BUCHAREST, Romania — A maze of trading between meat wholesalers has made it increasingly difficult to trace the origins of food — enabling horse meat disguised as beef to be sold in frozen meals across Europe.
Finger-pointing has grown by the day, involving more countries and more companies. On Monday, Romanian officials scrambled to defend two plants implicated in the scandal, saying the meat was properly declared and any fraud was committed elsewhere.
France says Romanian butchers and Dutch and Cypriot traders were part of a supply chain that resulted in horse meat being labeled as beef before it was included in frozen dinners including lasagna, moussaka and the French equivalent of Shepherd’s Pie. The controversy started earlier this year with worries about horse meat in burgers in Ireland and Britain.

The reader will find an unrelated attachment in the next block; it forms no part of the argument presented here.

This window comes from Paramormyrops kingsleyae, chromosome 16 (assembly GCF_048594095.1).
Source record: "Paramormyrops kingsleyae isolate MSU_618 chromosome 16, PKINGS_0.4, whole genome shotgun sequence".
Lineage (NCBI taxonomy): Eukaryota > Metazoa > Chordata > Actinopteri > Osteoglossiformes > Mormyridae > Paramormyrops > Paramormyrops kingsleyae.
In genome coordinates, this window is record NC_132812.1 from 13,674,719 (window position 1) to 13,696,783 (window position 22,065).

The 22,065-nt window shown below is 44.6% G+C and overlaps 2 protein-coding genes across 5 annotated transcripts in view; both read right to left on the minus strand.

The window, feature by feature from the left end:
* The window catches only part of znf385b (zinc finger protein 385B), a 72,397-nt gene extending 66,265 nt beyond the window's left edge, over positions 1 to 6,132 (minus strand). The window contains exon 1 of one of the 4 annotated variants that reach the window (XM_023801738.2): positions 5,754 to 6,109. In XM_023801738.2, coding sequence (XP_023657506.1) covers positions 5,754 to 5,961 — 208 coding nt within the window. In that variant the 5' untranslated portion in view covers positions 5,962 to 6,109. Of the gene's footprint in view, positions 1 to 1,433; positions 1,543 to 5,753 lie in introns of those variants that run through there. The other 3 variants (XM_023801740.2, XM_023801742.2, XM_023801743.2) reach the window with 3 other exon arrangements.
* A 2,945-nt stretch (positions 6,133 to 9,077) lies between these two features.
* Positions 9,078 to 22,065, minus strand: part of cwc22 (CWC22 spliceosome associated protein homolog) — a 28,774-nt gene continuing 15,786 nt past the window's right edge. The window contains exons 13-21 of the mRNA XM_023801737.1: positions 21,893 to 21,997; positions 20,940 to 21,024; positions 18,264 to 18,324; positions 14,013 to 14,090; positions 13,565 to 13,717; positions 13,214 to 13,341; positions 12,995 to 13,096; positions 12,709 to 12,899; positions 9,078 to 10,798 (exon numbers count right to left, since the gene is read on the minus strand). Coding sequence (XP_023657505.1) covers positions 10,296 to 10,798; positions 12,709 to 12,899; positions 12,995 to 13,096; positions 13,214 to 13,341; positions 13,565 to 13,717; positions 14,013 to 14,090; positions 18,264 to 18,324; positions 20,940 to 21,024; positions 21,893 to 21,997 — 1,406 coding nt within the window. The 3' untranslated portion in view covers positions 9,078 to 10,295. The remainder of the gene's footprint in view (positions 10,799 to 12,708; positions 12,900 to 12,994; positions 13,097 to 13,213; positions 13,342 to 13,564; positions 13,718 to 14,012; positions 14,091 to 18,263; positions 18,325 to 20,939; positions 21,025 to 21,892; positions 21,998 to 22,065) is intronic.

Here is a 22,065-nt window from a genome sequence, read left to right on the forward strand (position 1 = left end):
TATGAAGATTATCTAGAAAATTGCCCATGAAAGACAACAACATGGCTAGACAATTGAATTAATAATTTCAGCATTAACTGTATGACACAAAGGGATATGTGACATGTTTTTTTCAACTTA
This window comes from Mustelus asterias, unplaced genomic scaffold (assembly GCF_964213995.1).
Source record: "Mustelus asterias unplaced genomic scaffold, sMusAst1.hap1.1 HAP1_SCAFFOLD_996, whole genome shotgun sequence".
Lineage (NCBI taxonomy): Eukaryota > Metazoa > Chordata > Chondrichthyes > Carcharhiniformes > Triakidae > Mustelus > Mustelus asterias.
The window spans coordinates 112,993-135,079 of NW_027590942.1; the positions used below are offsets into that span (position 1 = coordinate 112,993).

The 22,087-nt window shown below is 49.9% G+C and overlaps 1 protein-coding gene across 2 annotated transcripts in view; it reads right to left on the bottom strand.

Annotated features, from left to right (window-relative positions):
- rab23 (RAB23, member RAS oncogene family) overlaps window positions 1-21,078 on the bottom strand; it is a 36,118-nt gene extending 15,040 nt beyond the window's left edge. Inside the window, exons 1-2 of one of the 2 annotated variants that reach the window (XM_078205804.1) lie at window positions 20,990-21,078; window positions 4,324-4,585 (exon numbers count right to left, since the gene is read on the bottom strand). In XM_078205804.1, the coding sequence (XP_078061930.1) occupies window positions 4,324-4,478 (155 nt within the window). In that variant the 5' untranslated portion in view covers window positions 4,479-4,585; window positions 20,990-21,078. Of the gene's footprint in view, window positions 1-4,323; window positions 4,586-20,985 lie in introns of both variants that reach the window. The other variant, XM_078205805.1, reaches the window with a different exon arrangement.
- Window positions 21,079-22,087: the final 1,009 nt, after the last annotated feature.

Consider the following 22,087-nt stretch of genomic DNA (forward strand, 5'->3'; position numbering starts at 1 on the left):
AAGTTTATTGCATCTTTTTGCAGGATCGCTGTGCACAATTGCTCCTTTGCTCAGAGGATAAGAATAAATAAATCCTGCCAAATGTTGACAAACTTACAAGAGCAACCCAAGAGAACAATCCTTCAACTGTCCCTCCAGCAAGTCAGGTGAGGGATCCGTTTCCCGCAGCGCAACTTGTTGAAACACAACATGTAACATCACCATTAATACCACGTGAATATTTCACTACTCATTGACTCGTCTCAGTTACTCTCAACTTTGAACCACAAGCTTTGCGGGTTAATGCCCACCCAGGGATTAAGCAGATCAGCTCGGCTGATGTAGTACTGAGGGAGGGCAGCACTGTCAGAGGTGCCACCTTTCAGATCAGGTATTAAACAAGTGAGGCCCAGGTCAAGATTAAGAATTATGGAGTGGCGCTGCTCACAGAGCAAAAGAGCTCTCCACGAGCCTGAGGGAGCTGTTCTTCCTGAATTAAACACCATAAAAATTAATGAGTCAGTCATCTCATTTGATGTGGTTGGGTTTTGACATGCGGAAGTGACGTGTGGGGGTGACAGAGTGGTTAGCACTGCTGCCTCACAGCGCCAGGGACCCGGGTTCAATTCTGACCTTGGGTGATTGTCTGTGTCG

British grocery chain Tesco said Monday that tests showed some samples of its frozen spaghetti meal contained more than 60 percent horse DNA.
Horse meat is largely taboo in Britain and some other countries, though in France it is sold in specialty butcher shops and is prized by some connoisseurs. Authorities aren’t worried about health effects, but it has unsettled consumers across Europe and raised questions about producers misleading the public.
France’s agricultural minister said that regulators must find a way “out of the fog.”
One of the Romanian slaughterhouses implicated, Carmolimp, said in a statement its meat was properly labeled as horse meat, adding that it had not exported beef in 2012.
It called attempts to blame it for the scandal “shameful,” suggesting that only an incompetent French meat processor would mistake the horse meat for beef.